For practical reasons, the name-giving taxon of a biozone should be frequent enough to be detected in samples of reasonable size. Accordingly, most of the rare species and genera discussed above should be excluded from biozone definitions due to their spotty occurrence. Steininger and Piller (1999) summarised the requirements for the definition of a biozone as follows:
  1. 1.

    Definition of the biozone type (e.g. Range Zone, Abundance Z., Assemblage Z. etc.).

     
  2. 2.

    Clear nomenclatorial and taxonomic status of the name-giving taxon, ideally accompanied by an illustration.

     
  3. 3.

    Description of the type- and reference sections containing the biozone, if appropriate.

     

To conform to point 2 and 3, we refer to the descriptions and illustrations in the taxonomic monographs treating the Mongolian Oligocene/Miocene mammal faunas, and to comprehensive illustrations of marsupials, eulipotyphlans and rodents in Daxner-Höck et al. (2017, this issue, figs. 32–62). For the type- and reference sections, we refer to the comprehensive description of the sections in Daxner-Höck et al. (2017, this issue).

Material and methods

Bulk samples of one to several tons were taken from more than 90 fossil-bearing horizons and screened for fossil mammal remains. The samples were then split into systematic groups, identified and quantified by specialists, and published in numerous taxonomic papers (see Daxner-Höck et al. 2017, this issue for full references). We compiled a dataset of 19,042 specimens from 60 samples based on these published occurrence data of Oligocene to early Miocene mammals in the Valley of Lakes (electronic supplement Table 1). The specimens represent 176 species-level and 99 genus-level taxa comprising 135 small and 47 large mammal species. The sampling method clearly focused on small mammals, and larger mammals might therefore be underrepresented, despite their high palaeoecological significance. For each taxon, the number of occurrences was counted per sample. Each specimen was counted as 1; the counts were transferred into percentages (per sample or biozone) and then arcsine-root transformed to balance very high specimen numbers (Linder and Berchtold 1976; Zuschin and Hohenegger 1998). In addition, we transformed this data matrix into a presence/absence matrix.

To detect similarities between samples and sample-groups, we computed a Principal Component Analysis (PCA) (Fig. 1) and a Neighbour-Joining Analysis (NJA, Saitou and Nei 1987) (Fig. 2) for both data sets (counts, presence/absence) using the PAST software-package (Hammer et al. 2001). This method allows defining clusters characterised by the presence and/or abundance of certain taxa. A priori, these clusters do not necessarily correspond to biostratigraphic units; they could also reflect different ecological conditions.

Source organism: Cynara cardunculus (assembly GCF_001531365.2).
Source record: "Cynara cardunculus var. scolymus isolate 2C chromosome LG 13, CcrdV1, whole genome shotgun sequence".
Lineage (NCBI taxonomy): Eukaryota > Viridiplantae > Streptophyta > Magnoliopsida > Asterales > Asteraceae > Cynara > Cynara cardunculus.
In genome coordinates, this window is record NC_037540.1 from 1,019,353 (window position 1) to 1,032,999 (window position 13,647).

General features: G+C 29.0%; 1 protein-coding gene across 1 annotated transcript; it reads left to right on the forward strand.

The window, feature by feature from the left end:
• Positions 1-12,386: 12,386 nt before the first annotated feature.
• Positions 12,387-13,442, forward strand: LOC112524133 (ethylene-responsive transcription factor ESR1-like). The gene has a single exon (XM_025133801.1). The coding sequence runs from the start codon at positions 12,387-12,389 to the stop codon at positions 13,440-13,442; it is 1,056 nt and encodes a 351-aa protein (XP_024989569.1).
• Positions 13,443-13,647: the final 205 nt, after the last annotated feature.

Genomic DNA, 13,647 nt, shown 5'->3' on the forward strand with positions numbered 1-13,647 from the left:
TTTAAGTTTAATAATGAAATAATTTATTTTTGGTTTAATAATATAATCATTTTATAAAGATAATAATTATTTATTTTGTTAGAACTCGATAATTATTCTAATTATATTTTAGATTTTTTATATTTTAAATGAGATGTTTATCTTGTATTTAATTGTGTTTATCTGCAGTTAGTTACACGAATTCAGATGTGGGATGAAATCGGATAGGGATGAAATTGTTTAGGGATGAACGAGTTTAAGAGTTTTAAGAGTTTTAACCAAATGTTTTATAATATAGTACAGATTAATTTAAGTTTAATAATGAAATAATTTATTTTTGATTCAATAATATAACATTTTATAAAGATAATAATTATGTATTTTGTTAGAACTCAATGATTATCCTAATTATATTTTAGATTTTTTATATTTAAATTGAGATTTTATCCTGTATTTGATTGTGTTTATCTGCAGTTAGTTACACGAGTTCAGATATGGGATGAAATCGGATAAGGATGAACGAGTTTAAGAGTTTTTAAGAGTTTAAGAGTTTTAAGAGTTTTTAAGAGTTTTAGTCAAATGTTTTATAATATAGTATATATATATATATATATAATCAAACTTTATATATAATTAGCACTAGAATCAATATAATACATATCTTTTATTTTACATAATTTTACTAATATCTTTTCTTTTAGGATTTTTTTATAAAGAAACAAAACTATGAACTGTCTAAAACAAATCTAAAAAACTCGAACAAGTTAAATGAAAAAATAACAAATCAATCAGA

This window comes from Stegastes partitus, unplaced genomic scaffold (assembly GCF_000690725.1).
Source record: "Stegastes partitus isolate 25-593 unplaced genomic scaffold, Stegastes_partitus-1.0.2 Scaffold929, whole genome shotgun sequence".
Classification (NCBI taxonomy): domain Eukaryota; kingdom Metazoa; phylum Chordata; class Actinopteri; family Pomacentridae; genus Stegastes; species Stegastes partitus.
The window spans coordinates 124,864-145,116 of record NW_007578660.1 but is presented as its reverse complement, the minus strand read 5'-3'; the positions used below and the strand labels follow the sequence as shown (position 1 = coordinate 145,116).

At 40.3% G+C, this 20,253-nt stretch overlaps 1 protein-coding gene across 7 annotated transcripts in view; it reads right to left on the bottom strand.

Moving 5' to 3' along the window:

Fig. 1

Principal Component Analyses of the Oligocene and Miocene fossil-bearing samples from the Valley of Lakes. Colour codes of samples correspond to the assignment to a zone as proposed by Daxner-Höck et al. (2017, this issue). a PCA based on percentages of each species per sample (arcsine transformed); species documented by <30 counts in the total dataset were excluded. b PCA based on presence/absence matrix; samples with <10 species were excluded; the clusters clearly correspond to the biozones as defined herein

Fig. 2

Neighbour-Joining Analyses of the Oligocene and Miocene fossil-bearing samples from the Valley of Lakes (same colour code as used in Fig. 1). a NJA based on percentages of each species per sample (arcsine transformed); species documented by <30 counts in the total dataset were excluded. b NJA based on presence/absence matrix; samples with <10 species were excluded

Samples containing less than 10 species-level taxa and species, which are represented by less than 30 total counts, were removed prior to analysis to reduce noise by singletons. In addition, we performed coupled Q-mode/R-mode cluster analyses (CA) (Ward’s method) based on abundance data (only samples with at least 5 species were included; singletons were removed; no sp. identifications) (Fig. 3). The full dataset was used to define the biozones (Fig. 4).
Fig. 3

Two-way cluster analysis (Ward’s method) based on counts of species-level taxa; singletons were removed prior to analysis, and only samples with at least 5 species were included (57 samples, 110 species); name-giving species for biozones are printed in bold

Fig. 4

Specimens (counts) per family for each zone; note that Zone C1-D is poorly sampled

All material is stored in the collections of the Natural History Museum Vienna and the Institute of Palaeontology and Geology of the Mongolian Academy of Sciences in Ulaanbaatar.

Results

The biotic content of the informal biozones based on our compiled dataset can be summarised as follows:
  • Zone A assemblages (3556 specimens, 8 samples) include 69 species in 43 genera (G/S = 0.62) (electronic supplement Table 1). Overall, rodents are the most common group in our fossil assemblage (Fig. 4), suggesting that they dominated the living mammal communities. At the family level, the samples are dominated by Palaeolagidae (25.2%, La), Dipodidae (22.8%, R), Cricetidae (22.8%, R) and Erinacidae (20.8%, E). The most common species in our assemblage are Heosminthus chimidae (19.6%, R), Zaraalestes minutus (18.3%, E), Cricetops dormitor (15.1%, R), Desmatolagus gobiensis (13.6%, La) and Desmatolagus sp. 1 (7.5%, La). Fourteen species are unique to Zone A and not recorded in any other zone. These species are Asiadelphis tjutkovae (M), Asiapternodus mackennai (E), Cricetops minor (R), Allosminthus khandae (R), Eomys cf. orientalis (R), Prosciurus? mongoliensis (R), Prosciurus? nov. sp. (R), Desmatolagus vetustus (La), Hyaenodon mongoliensis (Cr.), Gobimeryx dubius (A), Lophiomeryx angarae (A), Lophiomeryx sp. 1 (A) and Eumeryx culminis (A). Combined, they form less than twenty (18.8%) percent of the total number of specimens in the assemblage. In particular, the rare occurrences of the large mammals raise doubts about their biostratigraphic value. Asiapternodus (E), Prosciurus? (R) and Lophiomeryx (A) are restricted to zone A. Given the extreme scarcity of these genera, it is difficult to decide if their presence/absence is a biostratigraphic signal or simply a result of sampling bias.